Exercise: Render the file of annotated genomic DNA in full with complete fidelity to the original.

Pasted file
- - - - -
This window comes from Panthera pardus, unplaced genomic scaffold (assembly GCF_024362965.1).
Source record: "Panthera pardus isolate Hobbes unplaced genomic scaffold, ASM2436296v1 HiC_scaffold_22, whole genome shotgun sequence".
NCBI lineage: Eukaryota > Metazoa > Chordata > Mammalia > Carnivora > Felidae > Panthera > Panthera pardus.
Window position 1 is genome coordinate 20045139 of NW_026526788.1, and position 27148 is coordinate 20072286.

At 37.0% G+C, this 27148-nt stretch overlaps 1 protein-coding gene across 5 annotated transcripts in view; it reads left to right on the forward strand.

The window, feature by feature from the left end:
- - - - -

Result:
This window comes from Panthera pardus, unplaced genomic scaffold (assembly GCF_024362965.1).
Source record: "Panthera pardus isolate Hobbes unplaced genomic scaffold, ASM2436296v1 HiC_scaffold_22, whole genome shotgun sequence".
NCBI lineage: Eukaryota > Metazoa > Chordata > Mammalia > Carnivora > Felidae > Panthera > Panthera pardus.
Window position 1 is genome coordinate 20045139 of NW_026526788.1, and position 27148 is coordinate 20072286.

At 37.0% G+C, this 27148-nt stretch overlaps 1 protein-coding gene across 5 annotated transcripts in view; it reads left to right on the forward strand.

The window, feature by feature from the left end: